Great question! I'm really fascinated by evolutionary psychology (although I don't know much about it), but a quick bit of research on this question shows there are many theories as to why music is so important to us.
My favorite is that "music exists to give evolutionary psychologists work".
But in all seriousness, there are some very practical and tangible benefits that music provides. Any one of these could have been a driving force behind music's evolutionary endurance and the subsequent ubiquitousness it now enjoys:
- Courtship and mating ritual and behavior (think mixed-tapes, serenades)
- Soothing fear and calming (lullabies, whale song)
- Group bonding and solidarity (today, taste in music divides people into tribes, but also think of rowers moving in unison to the beat of a drum)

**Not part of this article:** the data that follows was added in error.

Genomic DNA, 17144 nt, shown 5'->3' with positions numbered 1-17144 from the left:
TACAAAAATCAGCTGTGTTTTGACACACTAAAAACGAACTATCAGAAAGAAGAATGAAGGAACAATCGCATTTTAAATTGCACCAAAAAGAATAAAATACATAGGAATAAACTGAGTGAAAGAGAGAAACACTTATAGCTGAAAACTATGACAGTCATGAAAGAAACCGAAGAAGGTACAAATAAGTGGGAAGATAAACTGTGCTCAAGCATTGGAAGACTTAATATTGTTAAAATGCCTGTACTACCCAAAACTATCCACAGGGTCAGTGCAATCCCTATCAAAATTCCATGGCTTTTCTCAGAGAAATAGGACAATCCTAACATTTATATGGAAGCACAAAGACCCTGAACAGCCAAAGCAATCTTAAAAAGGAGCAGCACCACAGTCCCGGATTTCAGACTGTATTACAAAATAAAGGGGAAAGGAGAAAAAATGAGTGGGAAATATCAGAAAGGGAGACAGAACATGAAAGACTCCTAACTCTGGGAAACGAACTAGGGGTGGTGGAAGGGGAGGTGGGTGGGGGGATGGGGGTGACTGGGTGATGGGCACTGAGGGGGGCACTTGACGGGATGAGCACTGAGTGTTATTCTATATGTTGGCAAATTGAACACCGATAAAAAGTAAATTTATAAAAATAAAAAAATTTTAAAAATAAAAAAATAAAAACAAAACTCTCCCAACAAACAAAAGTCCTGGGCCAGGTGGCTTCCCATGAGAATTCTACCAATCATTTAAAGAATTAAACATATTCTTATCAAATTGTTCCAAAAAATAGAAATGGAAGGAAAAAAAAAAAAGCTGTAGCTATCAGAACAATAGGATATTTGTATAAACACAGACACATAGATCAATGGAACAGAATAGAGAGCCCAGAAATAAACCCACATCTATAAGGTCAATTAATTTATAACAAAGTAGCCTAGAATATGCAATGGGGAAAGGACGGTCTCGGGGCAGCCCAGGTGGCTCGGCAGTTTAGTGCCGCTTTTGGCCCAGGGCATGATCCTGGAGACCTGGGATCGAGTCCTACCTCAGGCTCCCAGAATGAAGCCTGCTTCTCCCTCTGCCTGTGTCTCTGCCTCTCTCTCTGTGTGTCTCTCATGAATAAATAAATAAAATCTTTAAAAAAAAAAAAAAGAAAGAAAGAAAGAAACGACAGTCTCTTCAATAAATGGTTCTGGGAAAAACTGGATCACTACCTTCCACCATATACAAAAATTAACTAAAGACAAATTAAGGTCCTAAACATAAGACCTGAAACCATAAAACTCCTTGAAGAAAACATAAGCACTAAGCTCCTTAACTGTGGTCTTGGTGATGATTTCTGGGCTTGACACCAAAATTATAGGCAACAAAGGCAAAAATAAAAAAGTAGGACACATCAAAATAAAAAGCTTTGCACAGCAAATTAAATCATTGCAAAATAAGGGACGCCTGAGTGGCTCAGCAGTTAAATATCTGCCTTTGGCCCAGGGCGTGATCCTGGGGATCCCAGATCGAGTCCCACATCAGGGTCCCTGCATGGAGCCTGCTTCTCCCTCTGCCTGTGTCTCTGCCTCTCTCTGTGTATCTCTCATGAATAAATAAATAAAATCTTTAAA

- Assisting humans in tuning their hearing (humming in different pitches could have been a good way of preparing for a hunt?)
- Reduced conflict within the species. Pastimes like singing or dancing rarely result in conflict and casualties, so communities that sing and dance together have less time for killing each other.
- Passing down of information and oral tradition. A means of communication
I guess we can't say for sure why music has become such an important part of human culture, and there are of course humans that function perfectly well and have no time nor affinity for music.